A company I have been watching for a while is Philadelphia based Avid Radiopharmaceuticals, now a wholly owned subsidiary of Lilly. They have a novel imaging biomarker, florebetapir (18F-AV-45) in development for the detection of Alzheimer’s disease.

In a press release last week, Lilly announced that the FDA had assigned a priority review to the marketing application of florebetapir. The Peripheral and Central Nervous System Drugs Advisory Committee of the FDA meet on January 20, 2011.

Bayer have a competitor product in development, forebetapen (BAY 94-9172). Both florebetapir and florebetapen are 18F radiolabelled imaging biomarkers that bind to amyloid plaque in the brain.  When used in conjunction with a Positron Emission Tomography (PET) scan, they enable the accumulation of amyloid that occurs in Alzhemeir’s disease to be visualized.

Phase 3 trial results for florebetapir published earlier this year showed that the brain amyloid burden seen in the PET scans positively correlated with the plaques seen in autoposies of the same patients.  Proof that what the imaging biomarker shows is an accurate representation of the underlying pathology.

What makes the use of florebetapen and florebetapir interesting is that it is already common practice to use imaging tracers with PET scans. Fluorodeoxyyglucose (FDG) is widely used in the diagnosis, staging and treatment of oncology patients as a result of its ability to show the intense glucose uptake that occurs with most cancers.

Both Avid and Bayer products are most likely to be approved based on the clinical data presented to date.  It will be interesting to see the prices that they intend to charge.

As for the market opportunity, they are likely to have a role to play in the early diagnosis of patients with mild cognitive impairment, since at present it is difficult to diagnose these patients and differentiate Alzheimer’s disease from other forms of dementia.  Most likely, models will be developed that look for a correlation between accumulation of amyloid plaque and decline in cognitive function, from which a probability of developing Alzheimer’s disease can be calculated.

Imaging biomarkers are likely to place an increasingly important role in the development of new products by biotechnology companies and in the design of clinical trial endpoints.

Uveal melanoma is a common cancer of the eye that involves the iris, ciliary body and choroid.  It is a disease that hits 2000 people per year in the United States and is common in those over 50.  Standard treatment involves removal of the eye or radiotherapy. There is an unmet need for systemic drug therapy.

Mutations in the BRAF gene (a member of the Raf family that encodes a serine/threonine protein kinase) have been found in many skin melanomas.  In 80% of the cases, a single point mutation in exon 15 (T1799A) has been shown to occur.  Some new agents in development such as PLX4032, ipilumumab, GSK2118436 have shown promise in advanced skin melanoma, but research suggests that BRAF may not be the key to Uveal melanoma.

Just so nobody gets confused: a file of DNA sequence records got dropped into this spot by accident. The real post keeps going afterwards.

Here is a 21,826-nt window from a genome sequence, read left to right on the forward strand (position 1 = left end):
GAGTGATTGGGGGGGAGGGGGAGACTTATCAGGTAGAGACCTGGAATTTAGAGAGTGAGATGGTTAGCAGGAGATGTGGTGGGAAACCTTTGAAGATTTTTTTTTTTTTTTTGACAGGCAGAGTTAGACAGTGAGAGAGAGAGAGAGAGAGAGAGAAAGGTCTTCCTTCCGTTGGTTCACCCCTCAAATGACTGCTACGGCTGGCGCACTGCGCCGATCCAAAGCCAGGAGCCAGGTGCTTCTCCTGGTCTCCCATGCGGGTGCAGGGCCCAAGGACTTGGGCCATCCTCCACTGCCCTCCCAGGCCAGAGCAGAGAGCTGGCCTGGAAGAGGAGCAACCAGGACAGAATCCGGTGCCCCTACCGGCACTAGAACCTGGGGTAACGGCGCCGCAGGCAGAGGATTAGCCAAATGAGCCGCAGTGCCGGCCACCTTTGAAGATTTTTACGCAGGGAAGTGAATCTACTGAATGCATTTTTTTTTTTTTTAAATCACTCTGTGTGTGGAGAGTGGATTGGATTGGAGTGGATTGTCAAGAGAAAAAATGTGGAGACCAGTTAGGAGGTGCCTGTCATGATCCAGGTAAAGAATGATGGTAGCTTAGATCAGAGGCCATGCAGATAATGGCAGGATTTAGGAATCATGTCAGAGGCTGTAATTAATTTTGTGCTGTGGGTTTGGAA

Henriquez et al, in a paper published in Investigative Ophthalmology & Visual Science showed that the T1799A BRAF mutation was only present in 9 of 19 iris melanoma tissue samples, but only in one case of uveal melanoma, suggesting differences in the genetic and clinical differences between the two.

Recently, two papers have been published that provide new insight into this intraocular cancer. In the December 2, 2010 issue of the New England Journal of Medicine, Van Raamsdonk et al, found mutations of either the GNAQ or GNA11 gene to be present in 83% of uveal melanomas that were sequenced (n=713).

Harbour et al, in the December 3, 2010 issue of Science reported findings of a frequent mutation of BAP1 in metastasizing uveal melanomas. They found that in 26 of 31 (84%) of uveal melanoma tumors they examined, there was a mutation of BAP1, the gene encoding BRCA1 associated protein 1 (BAP1) on chromose 3p21.1. The results published in Science, “implicate loss of BAP1 in uveal melanoma metastasis and suggest that BAP1 pathway may be a valuable therapeutic target.”

The data suggests that there may be multiple pathways involved in uveal melanoma.  It is promising to see translational medicine in action, with scientists seeking to understand the molecular basis of a disease so that targeted therapies can be developed.  Uveal melanoma only strikes a relatively small number of patients, but if a highly effective drug can be developed, this could be a market opportunity worth pursuing.

Although the market for biotech IPOs is opening, capital constraints remain a key issue for biotech companies.  Recent years have proven difficult with limited access to financing, and venture capital in particular has been virtually non-existent.  Biotech companies with limited resources have focused on core development activities. 

This has resulted in delayed development of pipeline products and is likely to have a future impact on the availability of new drugs for licensing and acquisition by big pharma.  One of the consequences is that big pharma cannot rely on biotechnology companies to be the sole source of new products to keep their portfolio's stocked.  They will have to continue to invest in their own R&D, however inefficient this may be. However, the trend of big pharma is to outsource and divest R&D as evidenced by the recent layoffs at AstraZeneca and GSK, and the loss of R&D facilities post-merger at Wyeth/Pfizer.  The current strategy of big pharma is only likely to exacerbate their pipeline shortages in the face of the generic cliff many companies are facing.

Additionally, as reported earlier this week in the FT, the benefit to pharmaceutical companies of investing in their own R&D is that early stage development is cheap compared to the high cost of buying developed research. Late stage products come at a price premium reflecting their lower risk.

An example of this is the $1.2B licensing and development deal that AstraZeneca did last week with Rigel Pharmaceuticals (Nasdaq: RIGL) for their rheumatoid arthritis drug, fostamatinib disodium (R788). The Pharma Strategy Blog has further insight on this.

Big pharma cannot rely on outsourcing and biotech for all their new drug development and need to invest in their own R&D.